14 Bills and 4 draft Bills represents a fairly modest legislative agenda – at least in terms of the amount of legislation being brought forward. But if it represents a real change from the previous government’s belief that legislation is the answer to everything, then that’s progress.
Since we’ve got used to successive government’s briefing the press of their plans in advance of occasions like the Budget and the Queen’s Speech, we shouldn’t be surprised that most of the content was expected. There was a time when briefing the press in advance of presenting in Parliament was considered a serious breach of protocol. In 1947 the Chancellor, Hugh Dalton, resigned after telling a journalist what was in the Budget before he gave his Statement to Parliament.
A number of Bills which were announced are things that were included in the Coalition Agreement and so have been in the pipeline for some time. The Green Investment Bank will finally be established to stimulate growth in the green economy through things like renewable energy. Let’s hope it take less time to set up than the four years it took from passing legislation to actually launching (what became) Big Society Capital.
The abolition of the Audit Commission, which was first announced by Communities and Local Government Secretary Eric Pickles back in 2010, will herald a new regime of local audits introduced. Budding armchair auditors prepare yourselves…your time is coming!
Quango Bonfire Watch
I suspect Ministers’ appetite for demonstrating their ‘bureaucracy busting’ credentials is unabated, but their plans this time around are fairly modest by previous Coalition efforts. The Competition Commission and the Office of Fair Trading are to be merged into a new Competition Markets Authority.
Fans of the ‘bonfire of the quangos’ shouldn’t start celebrating yet, as although the Queen’s speech announced the scrapping of two public bodies, we got two new ones to replace them – the Groceries Code Adjudicator and the National Crime Agency. Is this the quango equivalent of a fiscally neutral budget?
More consumer power? Not so much…
A key recommendation of last year’s Independent Banking Commission report, to separate retail and investment banking will be brought forward. This is supposed to make bank bailouts a thing of the past, by keeping the riskier investment banking activity apart from looking after your money. What it won’t do – and what the government shows no signs of wanting to address – are the systemic flaws within our entire financial services sector.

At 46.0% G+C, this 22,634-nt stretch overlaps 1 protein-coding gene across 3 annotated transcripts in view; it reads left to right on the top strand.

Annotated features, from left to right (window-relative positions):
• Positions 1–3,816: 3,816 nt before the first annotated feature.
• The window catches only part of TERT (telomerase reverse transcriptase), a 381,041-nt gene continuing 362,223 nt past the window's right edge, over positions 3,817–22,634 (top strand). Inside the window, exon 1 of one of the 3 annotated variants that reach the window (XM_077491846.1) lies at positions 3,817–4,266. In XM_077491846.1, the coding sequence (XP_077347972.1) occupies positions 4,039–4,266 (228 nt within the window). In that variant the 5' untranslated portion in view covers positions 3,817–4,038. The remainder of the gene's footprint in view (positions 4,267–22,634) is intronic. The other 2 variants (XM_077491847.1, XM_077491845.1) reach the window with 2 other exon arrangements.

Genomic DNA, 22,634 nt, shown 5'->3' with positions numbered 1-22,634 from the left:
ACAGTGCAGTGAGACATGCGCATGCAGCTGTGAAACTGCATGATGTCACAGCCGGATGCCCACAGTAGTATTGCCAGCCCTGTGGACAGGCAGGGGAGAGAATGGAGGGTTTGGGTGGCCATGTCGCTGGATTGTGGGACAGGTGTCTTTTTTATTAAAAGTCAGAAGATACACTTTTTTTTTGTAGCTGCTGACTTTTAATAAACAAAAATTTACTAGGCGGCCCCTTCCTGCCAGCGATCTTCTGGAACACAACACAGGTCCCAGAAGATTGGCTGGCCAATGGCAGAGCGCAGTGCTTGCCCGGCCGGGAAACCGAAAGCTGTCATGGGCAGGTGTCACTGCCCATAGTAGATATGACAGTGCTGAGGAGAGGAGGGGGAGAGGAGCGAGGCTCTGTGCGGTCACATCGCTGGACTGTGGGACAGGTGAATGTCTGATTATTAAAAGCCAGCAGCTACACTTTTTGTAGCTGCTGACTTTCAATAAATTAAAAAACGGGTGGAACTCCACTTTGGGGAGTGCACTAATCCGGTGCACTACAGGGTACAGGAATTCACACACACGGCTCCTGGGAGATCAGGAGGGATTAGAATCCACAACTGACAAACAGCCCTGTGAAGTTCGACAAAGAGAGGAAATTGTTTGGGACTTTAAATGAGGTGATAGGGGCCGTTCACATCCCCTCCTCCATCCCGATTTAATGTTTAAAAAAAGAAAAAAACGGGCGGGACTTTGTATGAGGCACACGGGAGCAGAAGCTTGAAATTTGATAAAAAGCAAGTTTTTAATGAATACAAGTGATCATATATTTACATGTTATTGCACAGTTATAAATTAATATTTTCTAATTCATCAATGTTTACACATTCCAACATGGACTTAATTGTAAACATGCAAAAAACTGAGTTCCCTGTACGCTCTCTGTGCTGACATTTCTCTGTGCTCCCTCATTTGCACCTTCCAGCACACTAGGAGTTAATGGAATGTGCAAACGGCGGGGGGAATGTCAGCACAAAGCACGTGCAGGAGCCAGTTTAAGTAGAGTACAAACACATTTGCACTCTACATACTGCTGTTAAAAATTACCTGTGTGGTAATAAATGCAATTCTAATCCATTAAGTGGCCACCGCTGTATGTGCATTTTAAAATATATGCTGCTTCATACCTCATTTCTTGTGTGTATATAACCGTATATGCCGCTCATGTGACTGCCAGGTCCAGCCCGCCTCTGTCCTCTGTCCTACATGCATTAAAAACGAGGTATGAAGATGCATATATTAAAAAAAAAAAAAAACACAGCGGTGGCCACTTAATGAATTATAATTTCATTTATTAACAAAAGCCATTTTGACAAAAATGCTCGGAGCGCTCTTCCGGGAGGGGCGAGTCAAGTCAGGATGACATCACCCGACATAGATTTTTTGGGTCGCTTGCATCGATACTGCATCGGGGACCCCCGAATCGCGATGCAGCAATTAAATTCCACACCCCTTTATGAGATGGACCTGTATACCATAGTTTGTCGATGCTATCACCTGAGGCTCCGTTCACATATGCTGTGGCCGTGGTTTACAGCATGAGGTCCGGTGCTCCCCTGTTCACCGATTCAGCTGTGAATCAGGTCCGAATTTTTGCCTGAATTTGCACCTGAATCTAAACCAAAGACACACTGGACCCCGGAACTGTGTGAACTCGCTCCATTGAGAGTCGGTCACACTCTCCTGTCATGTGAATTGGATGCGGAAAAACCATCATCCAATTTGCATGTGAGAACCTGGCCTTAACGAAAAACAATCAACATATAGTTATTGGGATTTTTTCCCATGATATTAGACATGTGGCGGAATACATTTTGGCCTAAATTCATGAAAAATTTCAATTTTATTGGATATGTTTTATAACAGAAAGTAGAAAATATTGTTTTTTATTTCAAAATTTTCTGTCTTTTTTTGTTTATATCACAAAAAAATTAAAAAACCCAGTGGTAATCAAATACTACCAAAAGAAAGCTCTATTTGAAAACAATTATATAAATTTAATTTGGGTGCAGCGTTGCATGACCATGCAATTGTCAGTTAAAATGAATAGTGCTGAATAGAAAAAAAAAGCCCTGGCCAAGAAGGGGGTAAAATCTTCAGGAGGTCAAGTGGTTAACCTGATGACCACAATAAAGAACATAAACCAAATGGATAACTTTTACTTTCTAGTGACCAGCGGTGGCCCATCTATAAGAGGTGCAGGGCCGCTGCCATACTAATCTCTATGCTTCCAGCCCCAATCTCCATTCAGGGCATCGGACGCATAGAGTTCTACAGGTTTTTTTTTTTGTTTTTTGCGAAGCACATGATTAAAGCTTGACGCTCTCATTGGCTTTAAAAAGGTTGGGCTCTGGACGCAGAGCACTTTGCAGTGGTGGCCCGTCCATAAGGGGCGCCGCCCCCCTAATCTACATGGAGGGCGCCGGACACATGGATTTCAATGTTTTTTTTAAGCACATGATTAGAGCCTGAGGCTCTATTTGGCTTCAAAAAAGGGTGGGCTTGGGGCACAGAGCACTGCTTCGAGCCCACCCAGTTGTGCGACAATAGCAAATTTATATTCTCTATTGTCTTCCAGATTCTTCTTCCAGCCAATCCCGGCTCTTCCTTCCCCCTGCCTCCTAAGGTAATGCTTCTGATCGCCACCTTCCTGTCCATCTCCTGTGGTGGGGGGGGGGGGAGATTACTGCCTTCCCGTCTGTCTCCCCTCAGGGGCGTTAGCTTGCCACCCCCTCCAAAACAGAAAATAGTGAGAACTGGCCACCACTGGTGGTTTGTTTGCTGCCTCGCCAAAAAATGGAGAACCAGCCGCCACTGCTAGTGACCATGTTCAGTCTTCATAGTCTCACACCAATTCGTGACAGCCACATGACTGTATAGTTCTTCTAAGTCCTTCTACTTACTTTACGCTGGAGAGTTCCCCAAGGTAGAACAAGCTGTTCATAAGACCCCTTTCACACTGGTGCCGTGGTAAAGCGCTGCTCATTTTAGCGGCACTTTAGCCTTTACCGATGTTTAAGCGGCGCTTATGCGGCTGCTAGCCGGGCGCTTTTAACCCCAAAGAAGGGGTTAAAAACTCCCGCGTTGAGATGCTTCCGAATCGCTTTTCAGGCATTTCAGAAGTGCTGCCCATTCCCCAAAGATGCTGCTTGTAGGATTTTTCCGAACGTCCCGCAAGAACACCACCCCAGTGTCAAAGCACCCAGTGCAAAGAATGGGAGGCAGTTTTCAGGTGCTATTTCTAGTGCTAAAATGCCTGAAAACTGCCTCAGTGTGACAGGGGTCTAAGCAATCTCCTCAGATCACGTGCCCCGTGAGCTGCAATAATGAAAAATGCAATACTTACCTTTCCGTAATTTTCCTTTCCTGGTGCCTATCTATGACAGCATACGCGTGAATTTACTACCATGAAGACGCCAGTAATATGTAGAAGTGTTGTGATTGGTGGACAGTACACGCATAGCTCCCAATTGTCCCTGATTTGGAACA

But in a nice piece of tinkering on the periphery shareholders are to be given power to vote on the pay of directors. Although the Queen’s speech would have been agreed a week or two ago, the policy fits with the recent shareholder revolts we’ve seen at William Hill, Barclays and Aviva. Curbing excessive executive pay is no bad thing, but pension fund and investment fund managers already have plenty of influence should they wish to flex their muscles. This Bill will make a vote legally binding, but recent events have shown that when they express their displeasure over remuneration packages the position of the senior executives is practically untenable anyway.
Political hot potatoes
Much of the media spotlight from the Queen’s speech will focus on Lords Reform, probably because it is one of the more prominent ‘fault lines’ running between the Coalition partners. Although I support political reform to strengthen our democracy, I have to say I tend to side with those who feel we have more important things to address right now than something which clearly has little resonance with the public. If we have to choose between having a strategy to get the economy going again and reforming the House of Lords I know which one I’d go for. Having said that, it will be interesting to see how the Coalition manages the inevitable tensions in the coming months. And we’ll just have to wait to see if there’s an economic recovery strategy any time soon.
Another political hot potato will be pensions – reforming public pensions seems far more contentious than raising the pension age to 67 sometime before 2028. But perhaps people will start getting het up about that in a decade or so….or maybe we are collectively accepting of the need for longer working lives.
A Draft Care and Support Bill will, we are told, provide greater choice and more personally tailored services in adult social care. The government’s record in this area is rather patchy (to put it politely) and we will have to examine the detail carefully. But since it’s a Draft Bill, there bound to be plenty of parliamentary thrashing around before it comes close to seeing the light of day.
The introduction of new powers for the Police and the intelligence service to help themselves to your emails, SMS and other personal data online is likely to be met with fierce resistance. I wonder if this will propel the UK Pirate Party into the political mainstream, in the same way that their counterparts in Germany and Sweden have?
Charities to benefit from practically irrelevant new legislation
In a remarkable piece of insignificance….sorry, understatement, the aptly named ‘Small Donations Bill’ will allow charities to claim back tax on donations under £20. Oh and there’s a limit to the amount you can claim back of £5,000.
This follows the government’s decision to limit the amounts that philanthropists can donate to charity in a tax efficient way and the furore it’s caused. George has clearly not ‘given it back’ so much as proffered the sector the loose change from his pockets.